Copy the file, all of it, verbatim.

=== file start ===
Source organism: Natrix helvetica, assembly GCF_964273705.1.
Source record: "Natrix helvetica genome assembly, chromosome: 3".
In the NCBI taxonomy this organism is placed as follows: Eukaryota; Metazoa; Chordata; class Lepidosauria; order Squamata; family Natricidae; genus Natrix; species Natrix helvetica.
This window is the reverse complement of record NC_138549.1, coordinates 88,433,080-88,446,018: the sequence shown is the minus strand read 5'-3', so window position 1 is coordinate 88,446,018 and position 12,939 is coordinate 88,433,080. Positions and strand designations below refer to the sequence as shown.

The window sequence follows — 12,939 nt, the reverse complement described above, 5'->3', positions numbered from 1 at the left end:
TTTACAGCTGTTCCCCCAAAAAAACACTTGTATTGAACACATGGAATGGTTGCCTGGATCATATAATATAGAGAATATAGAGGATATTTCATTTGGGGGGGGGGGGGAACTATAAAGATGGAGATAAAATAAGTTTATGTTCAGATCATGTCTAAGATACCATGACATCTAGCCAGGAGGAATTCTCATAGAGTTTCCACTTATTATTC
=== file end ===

Source organism: Natrix helvetica, assembly GCF_964273705.1.
Source record: "Natrix helvetica genome assembly, chromosome: 3".
In the NCBI taxonomy this organism is placed as follows: Eukaryota; Metazoa; Chordata; class Lepidosauria; order Squamata; family Natricidae; genus Natrix; species Natrix helvetica.
This window is the reverse complement of record NC_138549.1, coordinates 88,433,080-88,446,018: the sequence shown is the minus strand read 5'-3', so window position 1 is coordinate 88,446,018 and position 12,939 is coordinate 88,433,080. Positions and strand designations below refer to the sequence as shown.

The window sequence follows — 12,939 nt, the reverse complement described above, 5'->3', positions numbered from 1 at the left end:
TTTACAGCTGTTCCCCCAAAAAAACACTTGTATTGAACACATGGAATGGTTGCCTGGATCATATAATATAGAGAATATAGAGGATATTTCATTTGGGGGGGGGGGGGAACTATAAAGATGGAGATAAAATAAGTTTATGTTCAGATCATGTCTAAGATACCATGACATCTAGCCAGGAGGAATTCTCATAGAGTTTCCACTTATTATTC